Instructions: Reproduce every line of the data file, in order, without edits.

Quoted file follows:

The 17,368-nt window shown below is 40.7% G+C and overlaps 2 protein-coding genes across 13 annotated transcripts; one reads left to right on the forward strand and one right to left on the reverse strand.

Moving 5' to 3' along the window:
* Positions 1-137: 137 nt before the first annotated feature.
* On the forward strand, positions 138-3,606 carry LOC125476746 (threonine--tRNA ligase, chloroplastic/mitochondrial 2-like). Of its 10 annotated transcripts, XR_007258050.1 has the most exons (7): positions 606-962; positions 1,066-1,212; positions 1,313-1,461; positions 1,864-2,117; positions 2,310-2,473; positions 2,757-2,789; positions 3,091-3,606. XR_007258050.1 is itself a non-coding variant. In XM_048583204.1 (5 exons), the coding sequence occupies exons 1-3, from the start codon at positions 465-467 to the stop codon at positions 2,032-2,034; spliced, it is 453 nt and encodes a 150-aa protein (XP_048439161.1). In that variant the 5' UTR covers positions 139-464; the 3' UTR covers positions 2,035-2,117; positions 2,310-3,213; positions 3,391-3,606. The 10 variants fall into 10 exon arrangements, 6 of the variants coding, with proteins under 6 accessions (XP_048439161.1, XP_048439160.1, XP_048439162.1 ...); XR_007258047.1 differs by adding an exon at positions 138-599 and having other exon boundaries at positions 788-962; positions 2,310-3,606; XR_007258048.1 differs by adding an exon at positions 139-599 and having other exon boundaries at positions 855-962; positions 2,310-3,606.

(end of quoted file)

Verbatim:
The 17,368-nt window shown below is 40.7% G+C and overlaps 2 protein-coding genes across 13 annotated transcripts; one reads left to right on the forward strand and one right to left on the reverse strand.

Moving 5' to 3' along the window:
* Positions 1-137: 137 nt before the first annotated feature.
* On the forward strand, positions 138-3,606 carry LOC125476746 (threonine--tRNA ligase, chloroplastic/mitochondrial 2-like). Of its 10 annotated transcripts, XR_007258050.1 has the most exons (7): positions 606-962; positions 1,066-1,212; positions 1,313-1,461; positions 1,864-2,117; positions 2,310-2,473; positions 2,757-2,789; positions 3,091-3,606. XR_007258050.1 is itself a non-coding variant. In XM_048583204.1 (5 exons), the coding sequence occupies exons 1-3, from the start codon at positions 465-467 to the stop codon at positions 2,032-2,034; spliced, it is 453 nt and encodes a 150-aa protein (XP_048439161.1). In that variant the 5' UTR covers positions 139-464; the 3' UTR covers positions 2,035-2,117; positions 2,310-3,213; positions 3,391-3,606. The 10 variants fall into 10 exon arrangements, 6 of the variants coding, with proteins under 6 accessions (XP_048439161.1, XP_048439160.1, XP_048439162.1 ...); XR_007258047.1 differs by adding an exon at positions 138-599 and having other exon boundaries at positions 788-962; positions 2,310-3,606; XR_007258048.1 differs by adding an exon at positions 139-599 and having other exon boundaries at positions 855-962; positions 2,310-3,606.